Re: And this is news? @Kebabbert
Actually SunOS 4 was BSD based. Solaris (SunOS 5) was actually more system V ("real" Unix), although with some bits of the BSD code merged in.
OSF/1 became Digital Unix, NOT HP-UX.
Now going with Linux and GPL2) has the strategic advantage that you know anyone using Linux and making changes is required to release those changes, so it forces everyone to share. If IBM invests 1billion in helping develop features in Linux, it doesn't make sense to do so if some other company could just take the result and go make money without sharing any of their contributions. The BSD license assumes people are nice and that they will help out, but doesn't force them to or demand that they do. As an individual developer or a small team, perhaps that is OK and you are happy to see people making good use of your code. On the other hand if you are putting thousands of people on something, you might want to make sure you aren't funding someone else's business for free.
I personally would use the BSD license if I came up with some small useful piece of code, because I like the being totally free thing, but I certainly see the benefit of making sure everyone plays fair.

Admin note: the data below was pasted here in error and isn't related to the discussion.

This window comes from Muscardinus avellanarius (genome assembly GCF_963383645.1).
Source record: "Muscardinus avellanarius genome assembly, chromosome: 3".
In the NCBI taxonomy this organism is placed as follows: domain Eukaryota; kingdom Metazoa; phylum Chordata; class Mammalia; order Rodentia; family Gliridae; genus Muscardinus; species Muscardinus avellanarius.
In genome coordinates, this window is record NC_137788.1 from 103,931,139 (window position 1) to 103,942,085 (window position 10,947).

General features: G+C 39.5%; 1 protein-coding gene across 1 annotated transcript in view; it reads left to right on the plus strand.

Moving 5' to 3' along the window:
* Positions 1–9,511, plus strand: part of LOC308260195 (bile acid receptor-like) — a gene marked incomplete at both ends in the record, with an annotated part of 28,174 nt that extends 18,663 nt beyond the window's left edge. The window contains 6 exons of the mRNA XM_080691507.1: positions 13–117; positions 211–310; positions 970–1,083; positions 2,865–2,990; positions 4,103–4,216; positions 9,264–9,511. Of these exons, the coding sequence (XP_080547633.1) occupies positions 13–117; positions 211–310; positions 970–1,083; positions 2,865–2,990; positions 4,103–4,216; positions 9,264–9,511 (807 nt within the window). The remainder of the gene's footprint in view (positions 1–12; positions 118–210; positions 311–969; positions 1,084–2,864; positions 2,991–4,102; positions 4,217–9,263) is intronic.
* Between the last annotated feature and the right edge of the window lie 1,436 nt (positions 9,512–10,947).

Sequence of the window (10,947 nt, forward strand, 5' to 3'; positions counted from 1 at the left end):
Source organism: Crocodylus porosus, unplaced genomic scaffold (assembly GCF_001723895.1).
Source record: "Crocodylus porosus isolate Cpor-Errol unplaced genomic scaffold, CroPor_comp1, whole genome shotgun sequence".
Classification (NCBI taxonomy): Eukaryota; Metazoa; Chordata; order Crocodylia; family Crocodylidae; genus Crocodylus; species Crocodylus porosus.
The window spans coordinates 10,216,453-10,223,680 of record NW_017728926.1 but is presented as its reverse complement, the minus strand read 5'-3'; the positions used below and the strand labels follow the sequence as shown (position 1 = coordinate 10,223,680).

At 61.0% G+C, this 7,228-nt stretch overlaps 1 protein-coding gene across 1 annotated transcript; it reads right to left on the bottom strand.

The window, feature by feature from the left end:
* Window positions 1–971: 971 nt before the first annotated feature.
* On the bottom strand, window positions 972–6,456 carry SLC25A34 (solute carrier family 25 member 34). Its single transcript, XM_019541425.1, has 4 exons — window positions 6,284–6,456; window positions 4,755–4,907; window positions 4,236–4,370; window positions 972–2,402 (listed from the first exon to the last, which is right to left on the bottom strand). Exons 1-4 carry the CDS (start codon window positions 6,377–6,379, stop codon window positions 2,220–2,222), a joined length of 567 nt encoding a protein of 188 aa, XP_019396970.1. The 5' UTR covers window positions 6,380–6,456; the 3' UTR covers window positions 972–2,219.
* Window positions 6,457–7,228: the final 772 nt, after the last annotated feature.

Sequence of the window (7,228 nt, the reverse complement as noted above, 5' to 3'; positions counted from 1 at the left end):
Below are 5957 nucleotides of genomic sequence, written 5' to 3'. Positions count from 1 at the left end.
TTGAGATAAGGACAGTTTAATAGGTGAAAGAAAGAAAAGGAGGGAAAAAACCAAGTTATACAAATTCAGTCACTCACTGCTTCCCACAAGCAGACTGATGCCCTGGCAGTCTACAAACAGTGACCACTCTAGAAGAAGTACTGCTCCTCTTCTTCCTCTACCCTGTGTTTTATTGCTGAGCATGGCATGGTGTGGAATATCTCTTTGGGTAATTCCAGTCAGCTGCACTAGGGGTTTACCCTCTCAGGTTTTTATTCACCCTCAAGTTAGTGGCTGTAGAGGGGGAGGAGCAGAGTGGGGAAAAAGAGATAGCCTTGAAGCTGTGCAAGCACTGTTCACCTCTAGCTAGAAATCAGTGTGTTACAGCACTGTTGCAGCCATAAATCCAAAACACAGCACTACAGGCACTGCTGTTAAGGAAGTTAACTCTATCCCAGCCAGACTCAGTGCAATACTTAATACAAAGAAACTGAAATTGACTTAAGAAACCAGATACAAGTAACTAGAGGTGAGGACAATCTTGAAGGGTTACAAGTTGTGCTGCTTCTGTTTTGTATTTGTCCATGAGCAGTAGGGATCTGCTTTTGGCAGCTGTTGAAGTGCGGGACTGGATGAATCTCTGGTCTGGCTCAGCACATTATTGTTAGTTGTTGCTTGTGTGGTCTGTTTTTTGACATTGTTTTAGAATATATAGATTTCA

Of course these days Linux just makes sense since it supports more platforms than even netbsd now, and it is what everyone supports. The BSDs are just starting to look obsolete in comparison in terms of support for large systems, odd ball systems, etc. Last I saw, freebsd just added support for 64 CPUs, at a time linux supported 4096. There just aren't that many people contributing to freebsd as there is to Linux anymore. of course the BSD userspace being such awful obsolete stuff that drives you insane compared to any linux system in the last decade probably isn't helping, although I suppose one could always use debian/kfreebsd and get the freebsd kernel without the BSD userspace hell, instead using a nice Debian userspace.